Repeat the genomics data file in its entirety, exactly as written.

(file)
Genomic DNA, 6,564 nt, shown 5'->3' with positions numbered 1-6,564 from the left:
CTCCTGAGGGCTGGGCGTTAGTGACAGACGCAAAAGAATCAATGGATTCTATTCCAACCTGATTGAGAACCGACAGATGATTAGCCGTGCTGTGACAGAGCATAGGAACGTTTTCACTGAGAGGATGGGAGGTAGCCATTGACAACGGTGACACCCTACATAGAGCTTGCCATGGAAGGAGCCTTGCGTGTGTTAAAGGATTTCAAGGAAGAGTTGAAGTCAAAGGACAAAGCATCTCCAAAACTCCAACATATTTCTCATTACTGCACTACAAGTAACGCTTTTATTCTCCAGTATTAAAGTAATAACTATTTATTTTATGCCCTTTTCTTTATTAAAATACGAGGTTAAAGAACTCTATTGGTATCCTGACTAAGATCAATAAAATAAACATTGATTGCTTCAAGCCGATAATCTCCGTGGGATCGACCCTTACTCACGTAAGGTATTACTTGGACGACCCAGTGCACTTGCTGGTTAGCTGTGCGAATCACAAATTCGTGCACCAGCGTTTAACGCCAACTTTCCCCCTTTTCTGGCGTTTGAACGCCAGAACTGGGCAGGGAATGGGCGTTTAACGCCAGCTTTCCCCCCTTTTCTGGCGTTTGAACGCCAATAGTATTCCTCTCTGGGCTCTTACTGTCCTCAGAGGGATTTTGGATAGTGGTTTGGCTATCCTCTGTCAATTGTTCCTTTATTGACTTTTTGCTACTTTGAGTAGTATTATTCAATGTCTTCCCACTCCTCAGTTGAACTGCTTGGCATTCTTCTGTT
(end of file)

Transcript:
Genomic DNA, 6,564 nt, shown 5'->3' with positions numbered 1-6,564 from the left:
CTCCTGAGGGCTGGGCGTTAGTGACAGACGCAAAAGAATCAATGGATTCTATTCCAACCTGATTGAGAACCGACAGATGATTAGCCGTGCTGTGACAGAGCATAGGAACGTTTTCACTGAGAGGATGGGAGGTAGCCATTGACAACGGTGACACCCTACATAGAGCTTGCCATGGAAGGAGCCTTGCGTGTGTTAAAGGATTTCAAGGAAGAGTTGAAGTCAAAGGACAAAGCATCTCCAAAACTCCAACATATTTCTCATTACTGCACTACAAGTAACGCTTTTATTCTCCAGTATTAAAGTAATAACTATTTATTTTATGCCCTTTTCTTTATTAAAATACGAGGTTAAAGAACTCTATTGGTATCCTGACTAAGATCAATAAAATAAACATTGATTGCTTCAAGCCGATAATCTCCGTGGGATCGACCCTTACTCACGTAAGGTATTACTTGGACGACCCAGTGCACTTGCTGGTTAGCTGTGCGAATCACAAATTCGTGCACCAGCGTTTAACGCCAACTTTCCCCCTTTTCTGGCGTTTGAACGCCAGAACTGGGCAGGGAATGGGCGTTTAACGCCAGCTTTCCCCCCTTTTCTGGCGTTTGAACGCCAATAGTATTCCTCTCTGGGCTCTTACTGTCCTCAGAGGGATTTTGGATAGTGGTTTGGCTATCCTCTGTCAATTGTTCCTTTATTGACTTTTTGCTACTTTGAGTAGTATTATTCAATGTCTTCCCACTCCTCAGTTGAACTGCTTGGCATTCTTCTGTT